She is not quick to trust and you must prove yourself to her.  I happen to feel that I should prove myself.  I worked hard at engaging her, offering to help, learning her business and the way she liked to work.  Today – she trusts me, includes me in her decisions and was key in getting my contract renewed. Applying these principles not only helped me build a strong relationship and a more successful project, but also helped me extend my engagement!

>> Looking to Build More Effective Stakeholder Relationships?

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Comments

  1. Hi Michelle,

    Great article! I completely agree with you that building and maintaining relationships is an important part of a BA or consultant’s role. I always find that having the right people involved at the right times makes a project run much more smoothly, and it’s important to take time to build on those relationships.

    I find a great way of building and maintaining relationships is simply to keep people informed, and to spend time talking about what is important to them (e.g. “What are you currently working on?”, “What is the most pressing issue in your business right now?”. As analysts, we are sometimes seen as people who appear for a period of time, and then disappear (never to be seen again until the next project!). I find that maintaining contact throughout and between projects is a great way of building credibility. It’s also a great way of getting to know the business priorities, which can be useful for future projects, and a great way of engaging stakeholders and letting them know about the value of the BA role.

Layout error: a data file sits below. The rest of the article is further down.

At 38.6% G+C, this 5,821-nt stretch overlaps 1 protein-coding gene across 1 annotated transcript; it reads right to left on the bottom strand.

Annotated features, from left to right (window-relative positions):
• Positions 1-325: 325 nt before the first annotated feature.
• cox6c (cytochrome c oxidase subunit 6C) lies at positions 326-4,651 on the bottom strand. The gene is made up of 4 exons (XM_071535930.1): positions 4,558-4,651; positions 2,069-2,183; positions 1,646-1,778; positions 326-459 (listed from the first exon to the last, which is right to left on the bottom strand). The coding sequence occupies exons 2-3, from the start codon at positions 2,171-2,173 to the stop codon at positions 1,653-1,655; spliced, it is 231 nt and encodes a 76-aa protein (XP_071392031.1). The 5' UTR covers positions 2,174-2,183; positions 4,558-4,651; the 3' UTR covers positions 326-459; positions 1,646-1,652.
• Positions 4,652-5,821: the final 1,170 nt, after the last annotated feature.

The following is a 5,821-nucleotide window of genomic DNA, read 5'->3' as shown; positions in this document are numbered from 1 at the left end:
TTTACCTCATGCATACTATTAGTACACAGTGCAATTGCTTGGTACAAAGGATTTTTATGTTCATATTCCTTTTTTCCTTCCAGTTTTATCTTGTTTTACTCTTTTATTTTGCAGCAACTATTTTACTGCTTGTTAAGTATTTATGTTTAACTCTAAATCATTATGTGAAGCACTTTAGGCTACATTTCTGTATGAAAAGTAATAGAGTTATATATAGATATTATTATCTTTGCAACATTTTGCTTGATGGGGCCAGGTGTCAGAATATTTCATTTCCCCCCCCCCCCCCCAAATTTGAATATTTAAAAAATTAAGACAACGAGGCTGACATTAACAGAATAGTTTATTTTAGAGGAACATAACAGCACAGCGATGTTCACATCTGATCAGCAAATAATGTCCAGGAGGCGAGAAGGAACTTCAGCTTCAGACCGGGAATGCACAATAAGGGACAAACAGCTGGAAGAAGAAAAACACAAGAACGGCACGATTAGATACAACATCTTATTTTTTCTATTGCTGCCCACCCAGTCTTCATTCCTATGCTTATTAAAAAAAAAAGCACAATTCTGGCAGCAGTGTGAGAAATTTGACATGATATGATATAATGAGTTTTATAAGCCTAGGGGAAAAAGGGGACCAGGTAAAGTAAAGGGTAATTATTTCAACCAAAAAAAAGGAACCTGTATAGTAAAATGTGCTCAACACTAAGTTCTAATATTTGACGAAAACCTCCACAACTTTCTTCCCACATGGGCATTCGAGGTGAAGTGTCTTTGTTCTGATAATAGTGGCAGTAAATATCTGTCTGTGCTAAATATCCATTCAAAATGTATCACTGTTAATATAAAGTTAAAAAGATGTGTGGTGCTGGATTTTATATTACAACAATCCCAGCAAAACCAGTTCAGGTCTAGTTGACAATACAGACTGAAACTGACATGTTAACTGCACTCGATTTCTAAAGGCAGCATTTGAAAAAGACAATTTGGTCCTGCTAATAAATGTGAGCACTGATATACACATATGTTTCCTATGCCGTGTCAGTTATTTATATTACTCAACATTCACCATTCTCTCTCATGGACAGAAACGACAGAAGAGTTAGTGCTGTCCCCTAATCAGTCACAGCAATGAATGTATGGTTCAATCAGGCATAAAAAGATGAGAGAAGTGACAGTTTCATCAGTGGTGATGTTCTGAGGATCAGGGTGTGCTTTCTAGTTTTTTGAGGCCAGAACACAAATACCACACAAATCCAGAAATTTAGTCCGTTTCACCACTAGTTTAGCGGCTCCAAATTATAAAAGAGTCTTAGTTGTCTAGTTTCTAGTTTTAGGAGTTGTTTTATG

Thanks again for posting the article – very thought provoking!

  2. Michelle, I totally agree that this is such an important element to a BA’s success. I have experienced similar success by taking the time to really know and understand the business need and building strong relationships. And Adrian offers some great additional advice. Even things as simple as walking around to say Hi and just “check in” to see how your stakeholders are doing goes a long way.

    Building consistent relationships with key users also means that I learn things before they are official projects, which also gives me the opportunity be involved in early discussions when IT might not otherwise have been engaged.

    I’m a firm believer in the power of communication to build the trusting relationships that will bring trust and opportunity.

    Thank you for reminding all of us how important it is to invest the time to really truly engage with our stakeholders.

  3. Jack Murthy says:

    Great article. Building and sustaining the relationship with stakeholders is crucial to a BA’s effectiveness. Mainitaining the contact through effective commubication helps overcome the periods of absense/visibility that a consultant may have during various phases of the project. It also enhances your crdibiloty with the stakeholders.

  4. Michelle Swoboda says: